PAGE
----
Commentary: Householder's conviction sends a loud-and-clear message to Ohio politicians
Former Ohio House Speaker Larry Householder would be waltzing about without a care in the world, enjoying the sunshine in his refurbished Florida home, had it not been for the U.S. District Attorney of Southern Ohio.
Ohio law to stop the kind of rampant corruption and bribery seen in the Householder case is either non-existent or so toothless and full of loopholes so as to be meaningless.
Little wonder people of Householder's ilk think they can thumb their noses at the people of Ohio and believe they can do whatever they want, whenever they want. And get away with it.
Federal prosecutors did what they had to do — prosecute Householder under the federal Racketeering Influenced and Corrupt Organizations Act (RICO), the same law that has been putting Mafia capos behind prison bars for years.
"RICO is a law with teeth; charges brought under RICO are hard to prove, but it worked well in this case," said Thaddeus Hoffmeister, a professor at the University of Dayton School of Law. "Most people don't understand RICO, but the jury in this case did."
Last week, a jury in the courtroom of U.S. District Judge Timothy Black took only nine hours to review a complex case and come to the conclusion that Householder and former Ohio Republican Party chairman Matt Borges were guilty of racketeering for their parts in a $60 million bribery case.
It was the largest public corruption case in the 220-year history of Ohio. Both men will appeal; and both face up to 20 years in prison.
The case was all about House Bill 6, the legislation passed by the Ohio General Assembly in 2019 to bail out two nuclear power plants owned by Akron-based First Energy Corp.
In Householder, who had been House speaker once before, FirstEnergy found a willing ally, more than happy to take advantage of $60 million in "dark money" funded mostly by the Akron-based utility.
The dark money fund had two purposes: to elect state representatives who would make Householder speaker again, and to fight off a proposed ballot initiative to repeal House Bill 6.
Much of House Bill 6 did end up being repealed by the legislature, but only after Householder, Borges and three other co-conspirators were arrested by the FBI.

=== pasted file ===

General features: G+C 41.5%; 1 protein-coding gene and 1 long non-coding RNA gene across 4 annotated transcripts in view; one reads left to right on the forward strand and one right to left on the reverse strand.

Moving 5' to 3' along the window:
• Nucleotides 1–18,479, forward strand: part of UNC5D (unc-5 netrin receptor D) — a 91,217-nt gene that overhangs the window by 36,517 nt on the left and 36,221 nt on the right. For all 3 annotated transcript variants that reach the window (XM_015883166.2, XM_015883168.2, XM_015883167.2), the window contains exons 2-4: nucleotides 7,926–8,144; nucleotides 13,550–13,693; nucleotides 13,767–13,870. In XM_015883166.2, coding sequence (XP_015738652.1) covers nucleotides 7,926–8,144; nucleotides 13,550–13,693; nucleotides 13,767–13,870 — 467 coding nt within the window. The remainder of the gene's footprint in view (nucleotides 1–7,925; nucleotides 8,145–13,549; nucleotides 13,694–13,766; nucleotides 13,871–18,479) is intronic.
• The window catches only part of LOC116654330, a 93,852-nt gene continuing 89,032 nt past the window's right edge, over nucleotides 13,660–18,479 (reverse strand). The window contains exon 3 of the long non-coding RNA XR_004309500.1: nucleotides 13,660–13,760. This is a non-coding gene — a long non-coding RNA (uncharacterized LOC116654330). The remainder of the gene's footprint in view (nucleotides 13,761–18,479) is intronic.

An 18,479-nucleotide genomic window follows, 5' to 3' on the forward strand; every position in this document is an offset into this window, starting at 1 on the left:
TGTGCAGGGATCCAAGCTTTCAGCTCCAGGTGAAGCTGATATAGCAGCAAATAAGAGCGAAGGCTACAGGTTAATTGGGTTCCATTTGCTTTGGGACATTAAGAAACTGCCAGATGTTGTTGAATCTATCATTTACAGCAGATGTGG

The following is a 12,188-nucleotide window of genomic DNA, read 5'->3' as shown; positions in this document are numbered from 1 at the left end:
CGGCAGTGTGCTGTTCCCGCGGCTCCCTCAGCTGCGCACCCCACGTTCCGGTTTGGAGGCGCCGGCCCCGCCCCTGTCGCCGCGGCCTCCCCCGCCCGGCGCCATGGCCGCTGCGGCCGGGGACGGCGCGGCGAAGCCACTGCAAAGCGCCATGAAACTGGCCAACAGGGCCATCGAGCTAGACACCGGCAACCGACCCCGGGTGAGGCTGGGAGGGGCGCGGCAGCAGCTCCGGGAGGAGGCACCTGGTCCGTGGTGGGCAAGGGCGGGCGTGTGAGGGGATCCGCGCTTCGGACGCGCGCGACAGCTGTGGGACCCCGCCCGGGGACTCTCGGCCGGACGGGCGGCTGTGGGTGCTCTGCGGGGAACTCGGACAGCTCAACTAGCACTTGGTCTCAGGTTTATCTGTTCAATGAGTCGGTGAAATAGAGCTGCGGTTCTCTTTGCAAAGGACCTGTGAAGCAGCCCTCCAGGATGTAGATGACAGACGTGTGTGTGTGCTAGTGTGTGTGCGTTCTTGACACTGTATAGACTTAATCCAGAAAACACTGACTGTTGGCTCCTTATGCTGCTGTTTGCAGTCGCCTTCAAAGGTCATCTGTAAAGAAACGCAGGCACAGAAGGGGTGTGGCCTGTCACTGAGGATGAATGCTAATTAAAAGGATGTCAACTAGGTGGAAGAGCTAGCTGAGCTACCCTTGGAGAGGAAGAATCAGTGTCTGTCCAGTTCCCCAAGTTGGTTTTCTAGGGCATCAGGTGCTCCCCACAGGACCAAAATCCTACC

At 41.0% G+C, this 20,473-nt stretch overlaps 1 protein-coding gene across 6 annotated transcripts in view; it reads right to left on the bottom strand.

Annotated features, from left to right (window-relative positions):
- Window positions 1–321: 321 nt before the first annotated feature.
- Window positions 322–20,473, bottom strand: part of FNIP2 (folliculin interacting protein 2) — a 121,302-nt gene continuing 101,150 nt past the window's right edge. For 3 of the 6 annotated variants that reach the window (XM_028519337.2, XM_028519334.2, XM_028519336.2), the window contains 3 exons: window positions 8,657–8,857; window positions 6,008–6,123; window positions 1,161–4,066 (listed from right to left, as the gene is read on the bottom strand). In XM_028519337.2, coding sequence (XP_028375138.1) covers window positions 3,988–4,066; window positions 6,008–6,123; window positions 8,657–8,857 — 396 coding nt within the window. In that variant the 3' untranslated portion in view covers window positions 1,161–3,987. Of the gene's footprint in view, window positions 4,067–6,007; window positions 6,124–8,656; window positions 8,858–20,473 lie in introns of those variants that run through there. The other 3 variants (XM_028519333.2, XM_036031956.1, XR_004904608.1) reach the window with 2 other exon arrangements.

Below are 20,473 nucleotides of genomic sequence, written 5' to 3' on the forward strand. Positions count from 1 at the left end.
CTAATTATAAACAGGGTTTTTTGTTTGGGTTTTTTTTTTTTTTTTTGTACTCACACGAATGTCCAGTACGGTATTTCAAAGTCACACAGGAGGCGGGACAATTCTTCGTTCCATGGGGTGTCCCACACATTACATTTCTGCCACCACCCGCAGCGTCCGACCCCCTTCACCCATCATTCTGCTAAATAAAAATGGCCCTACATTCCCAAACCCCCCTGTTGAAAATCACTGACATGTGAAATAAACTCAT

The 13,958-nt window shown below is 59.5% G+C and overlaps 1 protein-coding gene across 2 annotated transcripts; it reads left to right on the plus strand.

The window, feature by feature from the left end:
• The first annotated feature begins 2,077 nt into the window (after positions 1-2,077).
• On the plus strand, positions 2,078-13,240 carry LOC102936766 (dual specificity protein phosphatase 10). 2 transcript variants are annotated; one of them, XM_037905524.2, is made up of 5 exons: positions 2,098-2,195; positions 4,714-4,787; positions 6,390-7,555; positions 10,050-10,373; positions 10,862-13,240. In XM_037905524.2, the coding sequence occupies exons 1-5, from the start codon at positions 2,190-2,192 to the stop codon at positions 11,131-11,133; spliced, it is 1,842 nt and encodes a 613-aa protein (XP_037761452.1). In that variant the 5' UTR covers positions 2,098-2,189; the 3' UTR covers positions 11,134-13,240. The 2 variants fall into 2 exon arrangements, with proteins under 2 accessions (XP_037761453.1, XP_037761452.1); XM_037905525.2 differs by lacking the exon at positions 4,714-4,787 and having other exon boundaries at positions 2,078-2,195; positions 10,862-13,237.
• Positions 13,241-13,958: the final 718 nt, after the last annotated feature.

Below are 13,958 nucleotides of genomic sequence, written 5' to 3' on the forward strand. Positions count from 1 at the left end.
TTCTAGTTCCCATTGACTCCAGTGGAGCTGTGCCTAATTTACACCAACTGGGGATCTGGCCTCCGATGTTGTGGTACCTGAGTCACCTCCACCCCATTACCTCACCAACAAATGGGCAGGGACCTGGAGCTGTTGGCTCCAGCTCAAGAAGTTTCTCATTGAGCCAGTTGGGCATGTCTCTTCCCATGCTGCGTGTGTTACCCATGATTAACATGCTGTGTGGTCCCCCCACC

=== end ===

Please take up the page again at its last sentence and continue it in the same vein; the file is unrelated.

But other parts of the bill remain the law of the land, including coal subsidies and a rollback of renewable energy standards. Imagine that. Householder, the friend of King Coal, has been expelled from the House, convicted under the RICO Act, and is in danger of spending his dotage in a prison cell, but he has left a gift behind for his pals in the coal business.
Thank you, oh good and faithful servant.
As mind-boggling as it seems, Householder apparently believed he could get away with it, right up to the minute he took the stand in his own defense.
His message was simple: This was just business as usual in the Ohio Statehouse. A wink and a nod, money changes hands, even without being secretly slipped under the table. You scratch my back; I'll scratch yours.
The sad part is he's probably right.
In an era when politicians can and do load up with 501(C)(4) money — "dark money" where the donors' names don't show up in campaign finance reports — it's easy to skirt whatever cotton-candy laws there are in Ohio to prevent corruption.
There is some hope that the fate of Householder and the threat of RICO prosecutions would make any would-be Larrys in Ohio politics think twice before playing the game Householder played.
"I'm sure they are starting to get the message," Hoffmeister said. "You can't just do anything you want with this money."
The jury in this case might have had a hard time connecting the dots from Householder to FirstEnergy to "Generation Now," the utility's dark money fund, if it were only about electing sympathetic House members and fighting off a repeal movement.
It became very real, though, when the testimony turned to the $500,000 bribe from FirstEnergy, which went directly to Householder's bank account.
It was used to pay down a court judgement against the coal company he owned. It paid off his credit card debts. It was used to make improvements to his vacation home in Florida.
Householder claimed on the witness stand that was a loan from a friend that he intended to pay back. The problem was, though, he never listed any such debt on his Ohio Ethics Commission financial disclosure forms.
The jury wasn’t having any of it.
"If he had not taken money for his own personal gain, the trial may have had a different outcome," Hoffmeister said. "We'll never know. But putting money in his own pocket — that's something a jury has no problem understanding."
Householder may have thought he could pass himself off as some naïve country bumpkin from tiny Perry County, unfamiliar with the ways of the big city.
The jury wasn’t buying that act either.
They seemed to be acting under another old principle: Grifters gonna grift.
We can only hope that the sordid tale of Larry Householder and House Bill 6 will discourage others have following in his footsteps and falling down the dark money rabbit hole.
But if they don't — well, there are always the feds there with their RICO Act to teach them a lesson they won't soon forget.